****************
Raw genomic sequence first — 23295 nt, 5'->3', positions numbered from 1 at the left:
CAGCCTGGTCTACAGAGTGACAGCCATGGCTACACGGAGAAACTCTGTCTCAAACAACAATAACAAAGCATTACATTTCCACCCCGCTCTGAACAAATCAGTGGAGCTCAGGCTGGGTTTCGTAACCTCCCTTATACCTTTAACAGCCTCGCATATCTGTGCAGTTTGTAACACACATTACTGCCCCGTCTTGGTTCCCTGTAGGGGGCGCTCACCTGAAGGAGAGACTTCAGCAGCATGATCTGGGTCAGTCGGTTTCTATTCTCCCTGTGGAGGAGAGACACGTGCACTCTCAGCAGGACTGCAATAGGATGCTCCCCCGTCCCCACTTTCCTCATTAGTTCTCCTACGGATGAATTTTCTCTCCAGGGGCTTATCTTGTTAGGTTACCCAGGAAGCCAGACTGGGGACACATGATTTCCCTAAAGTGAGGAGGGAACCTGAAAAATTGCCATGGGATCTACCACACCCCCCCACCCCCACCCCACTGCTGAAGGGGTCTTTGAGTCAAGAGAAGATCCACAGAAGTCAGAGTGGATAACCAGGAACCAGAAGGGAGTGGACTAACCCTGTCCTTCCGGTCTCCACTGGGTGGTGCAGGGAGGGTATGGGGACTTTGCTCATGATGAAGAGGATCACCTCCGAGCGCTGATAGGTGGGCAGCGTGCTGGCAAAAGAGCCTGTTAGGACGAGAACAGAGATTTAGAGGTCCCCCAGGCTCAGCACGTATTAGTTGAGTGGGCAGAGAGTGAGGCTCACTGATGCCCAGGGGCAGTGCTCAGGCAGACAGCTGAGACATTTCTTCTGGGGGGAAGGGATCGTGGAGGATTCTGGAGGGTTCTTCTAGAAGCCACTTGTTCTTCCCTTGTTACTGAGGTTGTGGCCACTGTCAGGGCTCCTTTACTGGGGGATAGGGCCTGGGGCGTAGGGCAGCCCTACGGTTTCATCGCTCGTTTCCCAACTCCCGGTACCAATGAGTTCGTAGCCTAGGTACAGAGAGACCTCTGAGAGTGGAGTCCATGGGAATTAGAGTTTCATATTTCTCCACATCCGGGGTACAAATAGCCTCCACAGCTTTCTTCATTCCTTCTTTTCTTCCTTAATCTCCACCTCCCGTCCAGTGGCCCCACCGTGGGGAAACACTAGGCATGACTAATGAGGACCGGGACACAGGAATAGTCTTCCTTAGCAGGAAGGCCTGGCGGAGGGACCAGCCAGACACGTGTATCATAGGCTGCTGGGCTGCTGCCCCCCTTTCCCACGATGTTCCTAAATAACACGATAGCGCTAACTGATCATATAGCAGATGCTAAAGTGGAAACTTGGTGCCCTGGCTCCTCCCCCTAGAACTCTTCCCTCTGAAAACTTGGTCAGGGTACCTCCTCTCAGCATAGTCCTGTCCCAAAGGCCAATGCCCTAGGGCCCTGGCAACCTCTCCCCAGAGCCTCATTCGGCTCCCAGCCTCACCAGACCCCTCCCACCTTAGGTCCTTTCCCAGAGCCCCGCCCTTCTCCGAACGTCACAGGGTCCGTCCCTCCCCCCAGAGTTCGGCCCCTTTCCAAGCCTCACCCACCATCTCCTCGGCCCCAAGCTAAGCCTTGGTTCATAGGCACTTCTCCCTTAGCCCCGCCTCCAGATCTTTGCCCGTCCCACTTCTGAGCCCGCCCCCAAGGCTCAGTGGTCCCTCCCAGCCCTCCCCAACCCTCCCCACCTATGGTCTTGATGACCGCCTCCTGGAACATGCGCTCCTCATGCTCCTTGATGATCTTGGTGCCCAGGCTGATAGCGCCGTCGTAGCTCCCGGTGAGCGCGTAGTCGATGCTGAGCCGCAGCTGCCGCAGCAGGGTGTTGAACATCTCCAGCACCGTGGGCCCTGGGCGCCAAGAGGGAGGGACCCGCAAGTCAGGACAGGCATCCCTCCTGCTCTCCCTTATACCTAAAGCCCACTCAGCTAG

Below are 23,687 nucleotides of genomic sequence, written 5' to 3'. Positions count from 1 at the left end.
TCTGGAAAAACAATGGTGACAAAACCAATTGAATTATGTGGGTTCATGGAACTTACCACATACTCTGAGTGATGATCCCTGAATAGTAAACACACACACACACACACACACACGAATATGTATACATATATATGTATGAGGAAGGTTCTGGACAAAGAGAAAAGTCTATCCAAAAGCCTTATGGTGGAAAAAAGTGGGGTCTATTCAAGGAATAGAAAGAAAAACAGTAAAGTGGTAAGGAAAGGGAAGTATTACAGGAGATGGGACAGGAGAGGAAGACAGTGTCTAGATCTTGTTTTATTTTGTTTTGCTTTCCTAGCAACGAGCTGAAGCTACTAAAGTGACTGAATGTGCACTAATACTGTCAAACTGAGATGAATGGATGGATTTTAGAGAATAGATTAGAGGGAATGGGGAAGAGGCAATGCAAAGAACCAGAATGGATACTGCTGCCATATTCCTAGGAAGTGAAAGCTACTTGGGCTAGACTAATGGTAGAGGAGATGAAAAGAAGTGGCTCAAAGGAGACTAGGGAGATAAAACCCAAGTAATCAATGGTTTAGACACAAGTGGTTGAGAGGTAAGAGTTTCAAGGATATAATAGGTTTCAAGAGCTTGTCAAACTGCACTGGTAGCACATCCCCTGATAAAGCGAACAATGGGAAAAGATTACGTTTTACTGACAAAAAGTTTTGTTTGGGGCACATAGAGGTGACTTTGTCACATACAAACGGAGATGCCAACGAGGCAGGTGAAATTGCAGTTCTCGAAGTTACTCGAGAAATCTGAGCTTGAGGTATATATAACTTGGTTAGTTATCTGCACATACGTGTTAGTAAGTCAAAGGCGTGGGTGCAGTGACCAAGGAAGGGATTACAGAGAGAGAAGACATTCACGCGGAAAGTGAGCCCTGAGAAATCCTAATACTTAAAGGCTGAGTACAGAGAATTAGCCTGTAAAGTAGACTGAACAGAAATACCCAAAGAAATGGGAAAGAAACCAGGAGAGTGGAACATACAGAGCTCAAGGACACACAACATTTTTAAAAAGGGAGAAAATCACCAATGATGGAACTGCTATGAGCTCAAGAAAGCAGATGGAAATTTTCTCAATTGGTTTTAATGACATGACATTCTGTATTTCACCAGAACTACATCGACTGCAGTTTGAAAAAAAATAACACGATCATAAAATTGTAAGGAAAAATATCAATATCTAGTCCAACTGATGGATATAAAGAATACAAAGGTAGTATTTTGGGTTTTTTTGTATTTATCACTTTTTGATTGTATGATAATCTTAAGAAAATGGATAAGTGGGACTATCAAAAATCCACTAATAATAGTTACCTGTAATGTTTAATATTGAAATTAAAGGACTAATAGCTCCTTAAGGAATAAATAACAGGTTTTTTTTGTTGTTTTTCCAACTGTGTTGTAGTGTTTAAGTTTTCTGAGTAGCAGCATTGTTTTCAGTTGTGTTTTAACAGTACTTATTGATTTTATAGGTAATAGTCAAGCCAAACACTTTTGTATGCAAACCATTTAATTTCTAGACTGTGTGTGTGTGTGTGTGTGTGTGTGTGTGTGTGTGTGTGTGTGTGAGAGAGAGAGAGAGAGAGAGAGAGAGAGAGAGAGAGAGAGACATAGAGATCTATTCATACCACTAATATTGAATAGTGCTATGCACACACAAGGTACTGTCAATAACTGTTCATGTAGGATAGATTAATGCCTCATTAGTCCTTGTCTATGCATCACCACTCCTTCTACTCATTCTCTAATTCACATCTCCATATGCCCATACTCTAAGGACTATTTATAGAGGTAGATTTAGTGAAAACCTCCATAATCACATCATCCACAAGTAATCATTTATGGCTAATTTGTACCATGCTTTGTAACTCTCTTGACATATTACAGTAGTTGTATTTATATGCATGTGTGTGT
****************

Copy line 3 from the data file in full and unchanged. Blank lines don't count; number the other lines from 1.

Below are 23,687 nucleotides of genomic sequence, written 5' to 3'. Positions count from 1 at the left end.